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Making health data a public asset stimulates innovation

The amounth of medical data is growing exponentially. In the US alone forty-six million Americans use mobile fitness and health apps. Over half of providers serving Medicare or Medicaid patients are using electronic health records (EHRs). But the ‘power of data’ has yet to be released to stimulate innovation in the ehealth area.

As long as medical data is not available publicly, it won’t happen any time soon, writes Mohit Kaushal who is an Visiting Scholar in Economic Studies at the Center for Health Care Policy, working with the Richard Merkin Initiative for Payment Reform and Clinical Leadership. ‘Data that could and should be used to aquire better insights into how to cure people or prevent them fro getting ill in the first place, is fragmented among stakeholders like insurance companies, care providers, government agencies and scientists’.

Despite the technological integration seen in banking and other industries, health care data in the US has remained scattered and inaccessible, Kaushal writes. EHRs remain fragmented among 861 distinct ambulatory vendors and 277 inpatient vendors (2013 figures). The same goes for health related Insurance data and information about public health—including information about the social determinants of health, such as housing, food security, safety, and education. These seperate silo’s share no form of interconnection.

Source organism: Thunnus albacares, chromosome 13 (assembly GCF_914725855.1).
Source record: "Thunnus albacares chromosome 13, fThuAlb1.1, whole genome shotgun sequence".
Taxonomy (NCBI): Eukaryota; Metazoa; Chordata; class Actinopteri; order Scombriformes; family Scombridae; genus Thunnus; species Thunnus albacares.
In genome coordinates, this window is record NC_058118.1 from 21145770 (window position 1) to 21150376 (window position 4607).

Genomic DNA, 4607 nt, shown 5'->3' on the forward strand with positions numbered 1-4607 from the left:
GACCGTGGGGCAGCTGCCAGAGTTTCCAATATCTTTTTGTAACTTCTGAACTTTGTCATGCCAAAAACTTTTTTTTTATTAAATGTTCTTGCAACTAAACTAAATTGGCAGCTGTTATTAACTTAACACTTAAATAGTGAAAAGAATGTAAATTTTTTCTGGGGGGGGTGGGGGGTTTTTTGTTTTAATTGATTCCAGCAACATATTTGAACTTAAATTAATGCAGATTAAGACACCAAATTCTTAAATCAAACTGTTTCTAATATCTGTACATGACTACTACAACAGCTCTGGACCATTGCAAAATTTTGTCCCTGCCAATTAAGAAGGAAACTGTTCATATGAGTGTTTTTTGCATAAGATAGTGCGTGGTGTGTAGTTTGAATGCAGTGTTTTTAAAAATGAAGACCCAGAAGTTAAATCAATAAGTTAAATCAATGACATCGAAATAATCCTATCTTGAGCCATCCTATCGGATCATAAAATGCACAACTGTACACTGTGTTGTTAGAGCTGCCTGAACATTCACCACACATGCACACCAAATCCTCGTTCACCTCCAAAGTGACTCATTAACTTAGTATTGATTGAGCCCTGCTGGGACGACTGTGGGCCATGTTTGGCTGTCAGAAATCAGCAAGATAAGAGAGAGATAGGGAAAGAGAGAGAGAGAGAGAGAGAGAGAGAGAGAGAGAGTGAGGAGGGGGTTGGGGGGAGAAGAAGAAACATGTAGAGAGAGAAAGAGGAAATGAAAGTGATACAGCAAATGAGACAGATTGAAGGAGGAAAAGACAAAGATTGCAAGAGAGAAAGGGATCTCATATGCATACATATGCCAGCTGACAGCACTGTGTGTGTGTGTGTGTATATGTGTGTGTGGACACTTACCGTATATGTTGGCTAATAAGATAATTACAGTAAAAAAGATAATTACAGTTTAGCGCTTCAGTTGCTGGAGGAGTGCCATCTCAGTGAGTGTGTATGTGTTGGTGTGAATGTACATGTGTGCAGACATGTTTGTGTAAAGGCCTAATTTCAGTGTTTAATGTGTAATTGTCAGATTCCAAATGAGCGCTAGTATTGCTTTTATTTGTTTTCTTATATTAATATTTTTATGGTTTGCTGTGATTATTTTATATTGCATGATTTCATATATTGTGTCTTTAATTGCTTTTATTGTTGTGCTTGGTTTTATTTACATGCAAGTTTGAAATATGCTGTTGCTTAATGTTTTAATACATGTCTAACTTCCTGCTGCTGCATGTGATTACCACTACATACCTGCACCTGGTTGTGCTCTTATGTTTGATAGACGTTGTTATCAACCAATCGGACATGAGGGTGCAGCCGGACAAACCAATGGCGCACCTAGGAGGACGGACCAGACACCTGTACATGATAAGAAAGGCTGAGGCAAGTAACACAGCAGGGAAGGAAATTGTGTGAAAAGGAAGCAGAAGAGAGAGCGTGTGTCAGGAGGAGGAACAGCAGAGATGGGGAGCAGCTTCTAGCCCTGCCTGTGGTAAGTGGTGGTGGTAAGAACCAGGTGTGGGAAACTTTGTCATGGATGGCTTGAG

For this reason, many are reconsidering if health care data is a public good, provided to all members of the public without profit. An idea that has been proposed before, by the Institute of Medicine:

“A significant challenge to progress resides in the barriers and restrictions that derive from the treatment of medical care data as a proprietary commodity by the organizations involved. Even clinical research and medical care data developed with public funds are often not available for broader analysis and insights. Broader access and use of healthcare data for new insights require not only fostering data system reliability and interoperability but also addressing the matter of individual data ownership and the extent to which data central to progress in health and health care should constitute a public good.”

Both the Institute and Kaushal state the above mentioned barriers are a formidable obstacle in using combined health data from different sources to get better insights and to stimulate innovations aimed at improving healthcare and prevention or to empower patients.

However, there are movements visible that show consumers, companies, government agencies et cetera wish to reduce barriers. Government agencies are working on a more interoperable infrastructure to improve access to health data. A growing number of EHR companies have recently eliminated record-transfer fees and wish to improve. It is, says Kaushal, a start.


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